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Clients and Constituents

Clients and Constituents <p>This book provides a theoretical and empirical examination of constituency service in developing countries. The predominant view of distributive politics in “patronage democracies” emphasizes the partisan targeting of pork and clientelism. In contrast, this book demonstrates that high-level legislators in India and other contexts often provide direct, nonpartisan assistance to individual constituents. Under what conditions do they provide constituency service, rather than engage in partisan bias? The book shows that the uneven character of access to services at the local level—often because of biased allocation on the part of local intermediaries—generates demand for help from higher-level officials, and also creates incentives for those politicians to bypass intermediaries by providing direct assistance. It draws on elite and citizen surveys, interviews, qualitative shadowing, and experiments to explore the dynamics of both the demand for constituency service and its supply. The book’s findings highlight the potential for an underappreciated form of democratic accountability, one that is however rooted in the character of patronage-based politics.</p> http://www.deepdyve.com/assets/images/DeepDyve-Logo-lg.png

Clients and Constituents

CrossRef — May 23, 2019

Clients and Constituents


Abstract

<p>This book provides a theoretical and empirical examination of constituency service in developing countries. The predominant view of distributive politics in “patronage democracies” emphasizes the partisan targeting of pork and clientelism. In contrast, this book demonstrates that high-level legislators in India and other contexts often provide direct, nonpartisan assistance to individual constituents. Under what conditions do they provide constituency service, rather than engage in partisan bias? The book shows that the uneven character of access to services at the local level—often because of biased allocation on the part of local intermediaries—generates demand for help from higher-level officials, and also creates incentives for those politicians to bypass intermediaries by providing direct assistance. It draws on elite and citizen surveys, interviews, qualitative shadowing, and experiments to explore the dynamics of both the demand for constituency service and its supply. The book’s findings highlight the potential for an underappreciated form of democratic accountability, one that is however rooted in the character of patronage-based politics.</p>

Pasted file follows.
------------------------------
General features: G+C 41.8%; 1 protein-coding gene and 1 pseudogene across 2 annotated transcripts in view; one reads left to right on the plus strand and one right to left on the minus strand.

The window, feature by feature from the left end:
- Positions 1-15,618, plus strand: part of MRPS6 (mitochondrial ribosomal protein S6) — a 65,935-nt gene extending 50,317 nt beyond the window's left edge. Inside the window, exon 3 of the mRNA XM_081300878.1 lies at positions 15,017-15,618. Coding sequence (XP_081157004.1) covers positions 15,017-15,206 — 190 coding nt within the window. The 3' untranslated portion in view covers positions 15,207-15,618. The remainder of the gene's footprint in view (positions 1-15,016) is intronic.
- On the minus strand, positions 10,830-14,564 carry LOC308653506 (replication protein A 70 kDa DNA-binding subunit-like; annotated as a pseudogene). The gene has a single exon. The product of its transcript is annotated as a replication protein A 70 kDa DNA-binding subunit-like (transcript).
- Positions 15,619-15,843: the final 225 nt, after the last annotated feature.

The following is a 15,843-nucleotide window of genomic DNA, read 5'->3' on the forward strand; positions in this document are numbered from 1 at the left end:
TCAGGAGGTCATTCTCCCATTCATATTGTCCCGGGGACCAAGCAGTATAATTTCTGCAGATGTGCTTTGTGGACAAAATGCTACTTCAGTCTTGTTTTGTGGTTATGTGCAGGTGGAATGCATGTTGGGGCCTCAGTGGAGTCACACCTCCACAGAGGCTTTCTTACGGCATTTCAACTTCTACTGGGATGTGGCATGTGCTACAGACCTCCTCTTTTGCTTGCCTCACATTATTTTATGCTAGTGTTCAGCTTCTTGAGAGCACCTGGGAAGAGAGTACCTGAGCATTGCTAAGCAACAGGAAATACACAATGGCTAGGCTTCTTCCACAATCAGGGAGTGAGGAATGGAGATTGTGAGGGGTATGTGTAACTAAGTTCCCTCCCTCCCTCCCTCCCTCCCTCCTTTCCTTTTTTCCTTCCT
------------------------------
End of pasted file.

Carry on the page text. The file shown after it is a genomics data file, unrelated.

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Abstract

<p>This book provides a theoretical and empirical examination of constituency service in developing countries. The predominant view of distributive politics in “patronage democracies” emphasizes the partisan targeting of pork and clientelism. In contrast, this book demonstrates that high-level legislators in India and other contexts often provide direct, nonpartisan assistance to individual constituents. Under what conditions do they provide constituency service, rather than engage in partisan bias? The book shows that the uneven character of access to services at the local level—often because of biased allocation on the part of local intermediaries—generates demand for help from higher-level officials, and also creates incentives for those politicians to bypass intermediaries by providing direct assistance. It draws on elite and citizen surveys, interviews, qualitative shadowing, and experiments to explore the dynamics of both the demand for constituency service and its supply. The book’s findings highlight the potential for an underappreciated form of democratic accountability, one that is however rooted in the character of patronage-based politics.</p>

Published: May 23, 2019

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